The Grinch that stole MUDdi Gras 

No MUDdi gras

The lean days of Lent arrived early this year for the Missoula Urban Demonstration Project (MUD), which made the difficult decision to cancel MUDdi Gras, the organization’s popular mid-winter festival and fundraiser, due to staff and time constraints, and financial limitations.

Still, the folks at MUD insist that the party’s cancellation is only a minor setback for MUD, and the Missoula nonprofit remains committed to its core mission of promoting simple, healthy and sustainable community living.

“MUDdi Gras became an institution almost immediately because it caught the passion of people in the middle of winter,” says MUD board of directors member Greg Price. “By December we kind of bottomed out as far as money goes.”

Since July, MUD has undergone significant changes, including a reorganization, a complete turnover of its staff and the hiring of its new executive director, Rachel Gooen.

Gooen says that one of her main goals is to concentrate on the strengths that made MUD so successful in the past, such as its gardening program, tool library and educational projects that teach people about sustainable living. By concentrating on food issues, she says, MUD can help educate the public about how their food choices affect their region, such as the risks posed by genetically modified organisms, how higher land prices affect farmers and how centralized food distribution increases fossil fuel consumption.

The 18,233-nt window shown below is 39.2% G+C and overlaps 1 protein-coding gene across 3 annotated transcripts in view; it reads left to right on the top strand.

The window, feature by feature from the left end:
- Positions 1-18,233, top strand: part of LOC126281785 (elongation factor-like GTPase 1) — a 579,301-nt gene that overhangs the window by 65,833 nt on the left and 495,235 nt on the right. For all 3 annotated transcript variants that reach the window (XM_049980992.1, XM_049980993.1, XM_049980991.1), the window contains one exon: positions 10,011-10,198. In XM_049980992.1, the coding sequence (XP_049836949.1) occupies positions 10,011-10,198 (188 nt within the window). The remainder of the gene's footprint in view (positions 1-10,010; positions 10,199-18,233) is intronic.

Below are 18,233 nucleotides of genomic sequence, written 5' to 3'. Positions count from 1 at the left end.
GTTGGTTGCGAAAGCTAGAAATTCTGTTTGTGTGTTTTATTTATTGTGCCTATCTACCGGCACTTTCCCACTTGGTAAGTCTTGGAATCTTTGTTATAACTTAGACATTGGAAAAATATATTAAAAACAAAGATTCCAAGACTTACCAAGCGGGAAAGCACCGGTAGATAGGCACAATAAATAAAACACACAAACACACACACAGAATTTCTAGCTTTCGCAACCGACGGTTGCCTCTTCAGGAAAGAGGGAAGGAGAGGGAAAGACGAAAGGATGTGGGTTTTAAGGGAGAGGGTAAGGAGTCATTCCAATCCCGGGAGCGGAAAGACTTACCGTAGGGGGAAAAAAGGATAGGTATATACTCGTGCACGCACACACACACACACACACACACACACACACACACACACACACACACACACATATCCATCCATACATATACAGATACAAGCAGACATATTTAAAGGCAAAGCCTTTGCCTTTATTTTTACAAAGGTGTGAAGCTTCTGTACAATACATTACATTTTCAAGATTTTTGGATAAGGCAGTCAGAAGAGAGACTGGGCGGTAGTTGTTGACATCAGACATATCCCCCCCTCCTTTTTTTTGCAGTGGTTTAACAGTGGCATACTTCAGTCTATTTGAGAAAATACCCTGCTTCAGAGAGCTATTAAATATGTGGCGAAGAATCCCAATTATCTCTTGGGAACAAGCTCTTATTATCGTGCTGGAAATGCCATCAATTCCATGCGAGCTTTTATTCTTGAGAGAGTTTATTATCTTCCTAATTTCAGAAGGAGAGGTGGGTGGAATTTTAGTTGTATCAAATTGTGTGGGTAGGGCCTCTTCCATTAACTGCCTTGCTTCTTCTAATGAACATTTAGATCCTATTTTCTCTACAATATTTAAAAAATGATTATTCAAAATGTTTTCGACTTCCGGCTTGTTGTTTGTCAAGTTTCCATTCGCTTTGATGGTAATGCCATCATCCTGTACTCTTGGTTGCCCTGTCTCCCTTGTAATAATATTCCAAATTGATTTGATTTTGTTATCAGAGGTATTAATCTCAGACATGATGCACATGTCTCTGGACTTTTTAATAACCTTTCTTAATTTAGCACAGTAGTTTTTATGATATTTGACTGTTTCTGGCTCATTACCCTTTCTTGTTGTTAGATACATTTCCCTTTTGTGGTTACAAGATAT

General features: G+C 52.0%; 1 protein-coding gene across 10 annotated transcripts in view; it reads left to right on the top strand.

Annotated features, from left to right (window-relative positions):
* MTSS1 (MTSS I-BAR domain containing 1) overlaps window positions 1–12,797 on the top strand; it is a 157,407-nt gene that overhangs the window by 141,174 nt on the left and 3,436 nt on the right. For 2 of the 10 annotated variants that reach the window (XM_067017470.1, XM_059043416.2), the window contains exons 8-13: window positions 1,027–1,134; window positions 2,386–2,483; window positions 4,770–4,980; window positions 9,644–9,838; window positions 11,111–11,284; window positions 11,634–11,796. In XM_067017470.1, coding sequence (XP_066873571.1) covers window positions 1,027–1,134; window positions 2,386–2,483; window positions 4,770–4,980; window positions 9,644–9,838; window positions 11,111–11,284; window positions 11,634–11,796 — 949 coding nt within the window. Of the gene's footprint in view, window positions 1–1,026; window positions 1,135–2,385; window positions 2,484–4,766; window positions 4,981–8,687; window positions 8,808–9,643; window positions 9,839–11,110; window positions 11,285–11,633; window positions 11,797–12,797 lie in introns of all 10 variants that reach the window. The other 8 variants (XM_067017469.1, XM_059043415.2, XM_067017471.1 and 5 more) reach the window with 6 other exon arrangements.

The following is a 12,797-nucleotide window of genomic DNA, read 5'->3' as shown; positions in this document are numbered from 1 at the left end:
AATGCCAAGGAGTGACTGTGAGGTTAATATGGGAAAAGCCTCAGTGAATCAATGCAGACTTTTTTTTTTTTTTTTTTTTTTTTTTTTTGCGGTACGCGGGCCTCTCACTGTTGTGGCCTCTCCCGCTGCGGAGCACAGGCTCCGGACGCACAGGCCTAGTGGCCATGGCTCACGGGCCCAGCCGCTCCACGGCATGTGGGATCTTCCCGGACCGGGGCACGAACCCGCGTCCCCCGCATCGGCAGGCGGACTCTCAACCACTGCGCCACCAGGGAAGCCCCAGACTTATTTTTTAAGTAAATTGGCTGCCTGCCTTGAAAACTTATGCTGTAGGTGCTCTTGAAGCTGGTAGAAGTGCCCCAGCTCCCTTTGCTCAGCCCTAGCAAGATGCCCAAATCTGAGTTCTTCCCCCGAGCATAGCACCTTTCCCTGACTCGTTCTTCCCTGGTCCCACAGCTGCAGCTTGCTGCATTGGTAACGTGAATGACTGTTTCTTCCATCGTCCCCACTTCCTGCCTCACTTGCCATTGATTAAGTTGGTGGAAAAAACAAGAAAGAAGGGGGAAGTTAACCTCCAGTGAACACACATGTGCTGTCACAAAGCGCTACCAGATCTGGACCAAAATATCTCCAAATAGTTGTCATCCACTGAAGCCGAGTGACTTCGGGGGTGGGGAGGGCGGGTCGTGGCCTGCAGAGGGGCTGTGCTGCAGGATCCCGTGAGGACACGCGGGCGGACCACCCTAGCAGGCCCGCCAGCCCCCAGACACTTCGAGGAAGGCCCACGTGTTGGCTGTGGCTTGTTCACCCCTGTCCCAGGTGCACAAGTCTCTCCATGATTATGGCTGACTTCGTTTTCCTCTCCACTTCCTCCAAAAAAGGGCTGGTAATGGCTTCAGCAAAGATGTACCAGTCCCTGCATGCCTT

Ultimately, says Gooen, the idea is to get people to understand that their choices do matter.

“It’s very easy in the society that we live in to feel like you don’t make a difference,” says Gooen. “Why does my having a garden make a difference? Why does my buying organic make a difference? Why does my walking someplace rather than getting in a car make a difference?”

Aside from the cancellation of MUDdi Gras, MUD has also put several other projects on hold, notably, a major renovation of its offices and living quarters at 629 Phillips. When Gooen was hired, the board decided that she would not be required to live on-site, due to almost 20 years of deferred maintenance.

Despite the cancellation of MUDdi Gras, the folks at MUD insist that the group’s popular Garden Party and MUD Camp for children will be held this summer, and that MUDdi Gras will likely return next year once their finances improve.

“There is absolutely a commitment from the MUD board that MUD will continue to be a fun organization,” says board member Bob Oaks. “That’s part of community building.”

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